Miranda Leitsinger / NBC News Michael Cragin with his 15-month-old English bulldog, Truman. Cragin's dog is giving out free hugs as a way to help the community heal from the school shooting tragedy at Newtown, Conn.
NEWTOWN, Conn. -- Retired special education teacher Michael Cragin couldn't sleep Friday night, thinking about the tragedy that had struck his community and claimed the lives of 20 children at an elementary school.
He wanted to do something to help, and when he saw his English bulldog, Truman, Saturday morning, he suddenly knew what he could do: his beloved canine could offer the grieving members of Newtown a hug.
Cragin, 63, and Truman, 15 months, came down to the local Dunkin' Donuts shop, where he opened up the hatch of his SUV and posted a handwritten sign: My bulldog gives hugs.
He wants to give them that hug and that seems to be what counts, Cragin said. I hope I can make their day to some extent, that's all.
Families stopped by to pet Truman. People asked the name of the dog. Sandy Hook resident Sarah Kehoe, a fellow bulldog owner, came over and said: Love it. Another man said: He's a good boy.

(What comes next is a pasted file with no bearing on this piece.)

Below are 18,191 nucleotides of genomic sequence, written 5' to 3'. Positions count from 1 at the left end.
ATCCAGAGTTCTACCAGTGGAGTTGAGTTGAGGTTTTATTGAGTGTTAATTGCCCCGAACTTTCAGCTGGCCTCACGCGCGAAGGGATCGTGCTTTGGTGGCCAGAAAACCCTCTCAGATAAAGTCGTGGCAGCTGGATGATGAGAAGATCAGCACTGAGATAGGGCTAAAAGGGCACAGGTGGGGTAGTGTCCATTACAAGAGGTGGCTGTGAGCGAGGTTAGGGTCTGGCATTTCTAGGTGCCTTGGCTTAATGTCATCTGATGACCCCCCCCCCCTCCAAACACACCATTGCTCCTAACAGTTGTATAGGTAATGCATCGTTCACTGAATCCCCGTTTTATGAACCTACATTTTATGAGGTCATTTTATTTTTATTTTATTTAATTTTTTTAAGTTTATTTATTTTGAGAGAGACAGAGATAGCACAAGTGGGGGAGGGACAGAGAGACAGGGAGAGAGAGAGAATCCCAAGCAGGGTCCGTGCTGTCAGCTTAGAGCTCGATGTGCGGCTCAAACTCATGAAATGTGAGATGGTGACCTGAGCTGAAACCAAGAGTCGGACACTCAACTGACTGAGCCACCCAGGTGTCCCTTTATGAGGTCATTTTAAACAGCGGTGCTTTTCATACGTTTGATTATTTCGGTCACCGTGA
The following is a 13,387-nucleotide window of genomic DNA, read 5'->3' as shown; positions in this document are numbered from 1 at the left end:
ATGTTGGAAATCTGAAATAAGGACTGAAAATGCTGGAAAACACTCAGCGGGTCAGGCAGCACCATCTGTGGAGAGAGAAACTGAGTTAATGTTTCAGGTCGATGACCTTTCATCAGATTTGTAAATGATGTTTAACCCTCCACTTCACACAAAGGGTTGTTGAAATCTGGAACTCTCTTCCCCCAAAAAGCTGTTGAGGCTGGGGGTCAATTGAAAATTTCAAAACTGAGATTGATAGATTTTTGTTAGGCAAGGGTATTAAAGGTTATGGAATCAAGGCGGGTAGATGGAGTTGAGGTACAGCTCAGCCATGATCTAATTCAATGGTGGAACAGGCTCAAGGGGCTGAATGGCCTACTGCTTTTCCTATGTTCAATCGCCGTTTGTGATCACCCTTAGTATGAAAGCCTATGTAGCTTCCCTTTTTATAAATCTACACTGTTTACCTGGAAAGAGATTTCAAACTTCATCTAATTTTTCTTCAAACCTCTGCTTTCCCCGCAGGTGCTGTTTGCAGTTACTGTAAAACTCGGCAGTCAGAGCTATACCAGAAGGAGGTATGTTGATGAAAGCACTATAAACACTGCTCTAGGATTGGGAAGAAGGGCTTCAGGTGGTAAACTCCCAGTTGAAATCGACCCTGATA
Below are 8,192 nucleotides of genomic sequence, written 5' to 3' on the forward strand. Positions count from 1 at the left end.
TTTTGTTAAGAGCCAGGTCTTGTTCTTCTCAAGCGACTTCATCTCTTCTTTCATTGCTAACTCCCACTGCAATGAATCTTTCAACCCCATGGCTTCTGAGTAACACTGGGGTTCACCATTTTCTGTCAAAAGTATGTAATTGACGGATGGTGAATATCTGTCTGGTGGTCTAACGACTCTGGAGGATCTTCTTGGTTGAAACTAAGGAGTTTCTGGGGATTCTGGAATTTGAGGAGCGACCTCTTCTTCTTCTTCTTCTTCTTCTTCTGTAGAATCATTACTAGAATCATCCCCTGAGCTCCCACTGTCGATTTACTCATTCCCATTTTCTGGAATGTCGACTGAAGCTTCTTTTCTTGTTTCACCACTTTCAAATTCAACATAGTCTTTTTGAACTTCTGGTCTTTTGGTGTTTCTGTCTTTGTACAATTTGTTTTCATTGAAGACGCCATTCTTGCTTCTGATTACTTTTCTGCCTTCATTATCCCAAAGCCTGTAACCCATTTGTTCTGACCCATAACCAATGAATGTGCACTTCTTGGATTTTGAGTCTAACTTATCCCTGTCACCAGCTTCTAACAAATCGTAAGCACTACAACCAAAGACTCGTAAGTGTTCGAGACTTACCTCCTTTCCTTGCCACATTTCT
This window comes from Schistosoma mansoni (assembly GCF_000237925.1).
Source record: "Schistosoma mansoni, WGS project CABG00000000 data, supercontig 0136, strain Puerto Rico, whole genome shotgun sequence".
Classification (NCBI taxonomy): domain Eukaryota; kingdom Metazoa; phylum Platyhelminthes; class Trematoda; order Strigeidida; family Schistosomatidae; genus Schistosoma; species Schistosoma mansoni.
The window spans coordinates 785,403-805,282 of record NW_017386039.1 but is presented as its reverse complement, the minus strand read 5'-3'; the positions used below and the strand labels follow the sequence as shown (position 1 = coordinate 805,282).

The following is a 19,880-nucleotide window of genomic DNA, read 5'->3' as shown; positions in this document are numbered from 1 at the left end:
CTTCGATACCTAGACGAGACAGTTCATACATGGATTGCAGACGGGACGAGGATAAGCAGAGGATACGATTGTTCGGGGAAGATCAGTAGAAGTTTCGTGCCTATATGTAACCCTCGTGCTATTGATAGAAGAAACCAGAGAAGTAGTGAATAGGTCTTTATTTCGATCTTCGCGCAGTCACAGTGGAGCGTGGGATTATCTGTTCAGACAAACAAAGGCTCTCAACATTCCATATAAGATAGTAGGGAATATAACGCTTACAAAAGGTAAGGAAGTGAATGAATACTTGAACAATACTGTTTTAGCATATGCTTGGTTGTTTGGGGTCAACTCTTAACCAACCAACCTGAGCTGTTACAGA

It's the type of thing that people will for that brief second leave the nightmare behind, just to hug him, and that's what I was hoping on, because I don't know what else to do, Cragin said, recounting how two teenagers girls stopped crying for a moment as they hugged Truman.
Cragin, who has lived in Newtown for 30 years and had also been a volunteer firefighter, said he believes he will know some of the families who lost a loved one since it's such a small, tight-knit community.
I just was numb. I couldn't grasp what happened and as I lay in bed like 4 o'clock this morning I thought, you know, maybe if I get up, maybe it didn't happen, you know, maybe it was a dream, he said. The fact that so many children were impacted by this is beyond words for me
I'm totally shaken by it. I can't watch the TV or anything so this is how I opted to take care of it. Complete coverage of Connecticut school shooting
Cragin and Truman got down to the Dunkin' Donuts, where he knew there would be consistent traffic, at 7 a.m. By late morning, Truman had given out more than 100 hugs.
I come out with the best intentions and then some people are happy, he said. There are others that approach him with tears and I basically remain speechless. I know I'm on the cusp of losing it ... so I have to just try to stand strong. But it's a horribly difficult time. To me, this is more gut-wrenching than 9/11 was.
I don't know how you come back from this," he later added, "but I know there'll be consistent and long-term efforts to do so. I just don't know how you do it from something like this.